In Rainbows sale stats unveiled

Radiohead - In Rainbows

Radiohead - In Rainbows

The so called Radiohead In Rainbows model has been praised, criticized, analyzed, turned over and regurgitated so many times I’ve lost count myself. Their act of musical revolt against the major labels and conventionality for that matter, has lead to a wave of enlightenment among similar bands, who’ve since then released albums under the same technique. Trent Reznor’s Nine Inch Nails is the first example that comes to mind, mimicking the Radiohead effect not once, but twice!

Now, however, after much small talk around the subject, we’re finally treated with some data and figures by the record label revolutionaries, after Radiohead’s publishers Warner Chappell released some official numbers regarding the widely successful experiment, at the “You Are In Control” conference in Iceland.

Without further bullshit, here are the numbers: 3 million downloads (paid and free, according to the user’s choice) and even 100.000 copies of the limited edition box sets (yeah, quite expensive). The numbers, of course, don’t count the millions of unregistered BitTorrent downloads, nor the physical record sales. Quite impressive, right?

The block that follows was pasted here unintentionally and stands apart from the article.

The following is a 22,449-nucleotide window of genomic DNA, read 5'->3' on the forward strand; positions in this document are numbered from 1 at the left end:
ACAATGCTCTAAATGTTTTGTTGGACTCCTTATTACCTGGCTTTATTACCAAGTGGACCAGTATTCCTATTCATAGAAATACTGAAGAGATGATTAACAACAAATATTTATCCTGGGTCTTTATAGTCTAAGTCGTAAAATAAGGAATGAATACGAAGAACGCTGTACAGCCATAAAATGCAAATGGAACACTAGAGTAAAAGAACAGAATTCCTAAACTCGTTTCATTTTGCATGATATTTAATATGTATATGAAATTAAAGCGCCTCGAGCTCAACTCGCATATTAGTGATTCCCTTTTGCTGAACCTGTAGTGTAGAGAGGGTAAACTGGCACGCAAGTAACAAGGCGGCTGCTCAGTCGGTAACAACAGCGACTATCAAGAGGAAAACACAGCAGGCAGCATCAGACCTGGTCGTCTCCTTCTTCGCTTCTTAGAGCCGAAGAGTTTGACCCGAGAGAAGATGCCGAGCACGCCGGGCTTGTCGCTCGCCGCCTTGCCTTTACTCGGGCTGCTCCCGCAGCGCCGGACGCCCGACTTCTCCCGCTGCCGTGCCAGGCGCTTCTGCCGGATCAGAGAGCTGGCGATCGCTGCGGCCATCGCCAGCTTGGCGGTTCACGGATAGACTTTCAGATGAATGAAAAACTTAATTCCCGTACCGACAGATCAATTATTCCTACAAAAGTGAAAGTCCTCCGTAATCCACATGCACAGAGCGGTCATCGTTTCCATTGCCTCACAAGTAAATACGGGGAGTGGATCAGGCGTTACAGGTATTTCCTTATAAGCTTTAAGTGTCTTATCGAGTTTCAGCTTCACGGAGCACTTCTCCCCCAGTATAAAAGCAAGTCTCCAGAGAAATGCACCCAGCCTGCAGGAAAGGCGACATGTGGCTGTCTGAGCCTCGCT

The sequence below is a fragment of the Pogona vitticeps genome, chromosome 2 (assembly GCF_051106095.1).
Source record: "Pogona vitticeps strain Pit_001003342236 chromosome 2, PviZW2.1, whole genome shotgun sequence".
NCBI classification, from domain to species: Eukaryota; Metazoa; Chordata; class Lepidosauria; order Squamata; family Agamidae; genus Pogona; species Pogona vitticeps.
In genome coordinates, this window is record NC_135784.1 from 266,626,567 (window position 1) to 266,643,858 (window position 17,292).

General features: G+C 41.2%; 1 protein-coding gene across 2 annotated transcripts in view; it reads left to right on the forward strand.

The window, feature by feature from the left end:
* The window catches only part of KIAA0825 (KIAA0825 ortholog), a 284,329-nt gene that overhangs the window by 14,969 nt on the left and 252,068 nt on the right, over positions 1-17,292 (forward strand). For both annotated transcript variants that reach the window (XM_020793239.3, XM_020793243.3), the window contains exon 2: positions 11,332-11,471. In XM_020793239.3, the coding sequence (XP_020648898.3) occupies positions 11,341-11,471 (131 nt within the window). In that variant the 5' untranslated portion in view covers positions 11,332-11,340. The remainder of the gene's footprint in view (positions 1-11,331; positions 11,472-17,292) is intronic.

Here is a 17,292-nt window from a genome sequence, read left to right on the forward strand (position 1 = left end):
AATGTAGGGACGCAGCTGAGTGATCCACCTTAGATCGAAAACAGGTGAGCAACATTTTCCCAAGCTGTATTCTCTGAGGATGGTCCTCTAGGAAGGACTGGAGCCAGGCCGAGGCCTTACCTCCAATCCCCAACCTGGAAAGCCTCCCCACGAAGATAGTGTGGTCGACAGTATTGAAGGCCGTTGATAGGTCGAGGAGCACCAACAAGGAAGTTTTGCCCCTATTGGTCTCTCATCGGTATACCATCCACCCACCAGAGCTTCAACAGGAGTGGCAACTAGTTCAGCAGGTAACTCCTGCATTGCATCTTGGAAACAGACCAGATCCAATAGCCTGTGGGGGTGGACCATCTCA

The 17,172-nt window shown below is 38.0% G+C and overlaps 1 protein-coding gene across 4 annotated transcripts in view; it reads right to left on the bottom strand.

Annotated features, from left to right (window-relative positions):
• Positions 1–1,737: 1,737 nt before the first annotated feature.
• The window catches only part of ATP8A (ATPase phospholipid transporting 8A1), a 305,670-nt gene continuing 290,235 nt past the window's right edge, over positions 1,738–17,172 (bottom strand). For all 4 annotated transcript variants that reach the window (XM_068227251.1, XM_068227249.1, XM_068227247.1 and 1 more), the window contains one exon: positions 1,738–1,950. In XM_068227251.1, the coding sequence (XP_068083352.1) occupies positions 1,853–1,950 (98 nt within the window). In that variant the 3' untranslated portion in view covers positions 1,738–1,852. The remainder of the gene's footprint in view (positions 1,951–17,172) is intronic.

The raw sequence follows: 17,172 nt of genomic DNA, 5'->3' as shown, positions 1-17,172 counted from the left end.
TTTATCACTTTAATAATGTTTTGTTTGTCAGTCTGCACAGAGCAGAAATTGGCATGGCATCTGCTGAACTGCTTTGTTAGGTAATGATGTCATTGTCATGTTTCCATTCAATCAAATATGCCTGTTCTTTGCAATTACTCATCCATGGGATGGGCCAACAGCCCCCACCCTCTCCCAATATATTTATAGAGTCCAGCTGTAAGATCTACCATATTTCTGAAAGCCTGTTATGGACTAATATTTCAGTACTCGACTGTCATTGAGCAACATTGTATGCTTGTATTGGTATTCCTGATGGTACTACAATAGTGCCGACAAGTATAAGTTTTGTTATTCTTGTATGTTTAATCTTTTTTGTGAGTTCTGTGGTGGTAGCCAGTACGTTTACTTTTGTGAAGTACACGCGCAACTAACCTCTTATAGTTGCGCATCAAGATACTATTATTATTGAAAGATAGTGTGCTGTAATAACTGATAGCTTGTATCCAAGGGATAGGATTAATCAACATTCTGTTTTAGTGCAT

The average ‘payee’ figure hasn’t been released, though, but according to a previous survey, conducted by Record of the Day, we could approximate that each user paid around £4, roughly 7$, each. Now, multiply that number by 3 million, and you might be in for a surprise… Sure, they had tons of expenses, like the non-negligence bandwidth costs, production, tours etc. Somewhat simple things that used to be covered by labels, but now which the band has to face, financially, by themselves.

This still leaves them with enough money, though, and, frankly, they deserved it. They released an impeccable album and had the courage to stand up. Quite inspiring shit. However, can anyone apply the model? The answer is no. Only bands with a huge, loyal (zealot-like in the case of NIN) following like that of Radiohead can make it big. If you’re a small, somewhat obscure, indie band you can follow the model somehow: release the album for free. This way your music will get to as many ears as possible. Maybe even to the ears of a label. You know, you get signed by a label. Play for 10 ten years until you get famous, then ditch the label and make millions. HA!

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